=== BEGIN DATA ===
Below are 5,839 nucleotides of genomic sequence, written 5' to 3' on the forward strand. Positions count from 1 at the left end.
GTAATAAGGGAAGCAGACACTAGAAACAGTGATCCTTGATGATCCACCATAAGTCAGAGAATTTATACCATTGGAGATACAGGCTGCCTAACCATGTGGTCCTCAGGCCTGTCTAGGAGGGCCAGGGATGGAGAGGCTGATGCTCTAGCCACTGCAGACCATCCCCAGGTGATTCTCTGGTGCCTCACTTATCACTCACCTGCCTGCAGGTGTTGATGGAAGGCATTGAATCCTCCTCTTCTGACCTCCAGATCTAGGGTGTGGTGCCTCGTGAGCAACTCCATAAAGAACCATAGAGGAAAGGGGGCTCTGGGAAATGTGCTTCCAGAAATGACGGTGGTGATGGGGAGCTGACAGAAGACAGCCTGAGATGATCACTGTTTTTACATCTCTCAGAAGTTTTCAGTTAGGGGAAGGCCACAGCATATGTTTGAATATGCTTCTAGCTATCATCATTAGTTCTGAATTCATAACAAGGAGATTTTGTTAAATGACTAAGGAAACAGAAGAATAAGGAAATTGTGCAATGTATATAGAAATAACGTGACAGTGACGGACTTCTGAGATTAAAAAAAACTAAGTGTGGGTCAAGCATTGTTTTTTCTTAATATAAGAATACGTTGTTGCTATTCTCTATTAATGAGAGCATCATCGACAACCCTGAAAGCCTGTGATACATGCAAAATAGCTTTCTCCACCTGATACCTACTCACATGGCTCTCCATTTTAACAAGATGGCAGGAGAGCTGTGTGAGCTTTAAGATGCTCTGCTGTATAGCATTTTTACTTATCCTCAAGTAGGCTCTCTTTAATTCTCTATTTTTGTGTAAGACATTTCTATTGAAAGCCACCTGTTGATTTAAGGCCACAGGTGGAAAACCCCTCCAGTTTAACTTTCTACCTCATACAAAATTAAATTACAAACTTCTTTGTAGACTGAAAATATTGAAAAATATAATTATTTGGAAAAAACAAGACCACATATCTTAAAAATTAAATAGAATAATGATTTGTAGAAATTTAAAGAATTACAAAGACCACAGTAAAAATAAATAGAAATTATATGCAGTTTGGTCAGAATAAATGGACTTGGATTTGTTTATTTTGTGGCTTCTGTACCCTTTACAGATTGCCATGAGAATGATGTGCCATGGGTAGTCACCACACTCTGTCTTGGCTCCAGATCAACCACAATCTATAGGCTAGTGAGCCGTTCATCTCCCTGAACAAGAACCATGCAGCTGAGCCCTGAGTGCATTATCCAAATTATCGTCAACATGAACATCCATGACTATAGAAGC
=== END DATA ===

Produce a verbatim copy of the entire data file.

Below are 5,839 nucleotides of genomic sequence, written 5' to 3' on the forward strand. Positions count from 1 at the left end.
GTAATAAGGGAAGCAGACACTAGAAACAGTGATCCTTGATGATCCACCATAAGTCAGAGAATTTATACCATTGGAGATACAGGCTGCCTAACCATGTGGTCCTCAGGCCTGTCTAGGAGGGCCAGGGATGGAGAGGCTGATGCTCTAGCCACTGCAGACCATCCCCAGGTGATTCTCTGGTGCCTCACTTATCACTCACCTGCCTGCAGGTGTTGATGGAAGGCATTGAATCCTCCTCTTCTGACCTCCAGATCTAGGGTGTGGTGCCTCGTGAGCAACTCCATAAAGAACCATAGAGGAAAGGGGGCTCTGGGAAATGTGCTTCCAGAAATGACGGTGGTGATGGGGAGCTGACAGAAGACAGCCTGAGATGATCACTGTTTTTACATCTCTCAGAAGTTTTCAGTTAGGGGAAGGCCACAGCATATGTTTGAATATGCTTCTAGCTATCATCATTAGTTCTGAATTCATAACAAGGAGATTTTGTTAAATGACTAAGGAAACAGAAGAATAAGGAAATTGTGCAATGTATATAGAAATAACGTGACAGTGACGGACTTCTGAGATTAAAAAAAACTAAGTGTGGGTCAAGCATTGTTTTTTCTTAATATAAGAATACGTTGTTGCTATTCTCTATTAATGAGAGCATCATCGACAACCCTGAAAGCCTGTGATACATGCAAAATAGCTTTCTCCACCTGATACCTACTCACATGGCTCTCCATTTTAACAAGATGGCAGGAGAGCTGTGTGAGCTTTAAGATGCTCTGCTGTATAGCATTTTTACTTATCCTCAAGTAGGCTCTCTTTAATTCTCTATTTTTGTGTAAGACATTTCTATTGAAAGCCACCTGTTGATTTAAGGCCACAGGTGGAAAACCCCTCCAGTTTAACTTTCTACCTCATACAAAATTAAATTACAAACTTCTTTGTAGACTGAAAATATTGAAAAATATAATTATTTGGAAAAAACAAGACCACATATCTTAAAAATTAAATAGAATAATGATTTGTAGAAATTTAAAGAATTACAAAGACCACAGTAAAAATAAATAGAAATTATATGCAGTTTGGTCAGAATAAATGGACTTGGATTTGTTTATTTTGTGGCTTCTGTACCCTTTACAGATTGCCATGAGAATGATGTGCCATGGGTAGTCACCACACTCTGTCTTGGCTCCAGATCAACCACAATCTATAGGCTAGTGAGCCGTTCATCTCCCTGAACAAGAACCATGCAGCTGAGCCCTGAGTGCATTATCCAAATTATCGTCAACATGAACATCCATGACTATAGAAGC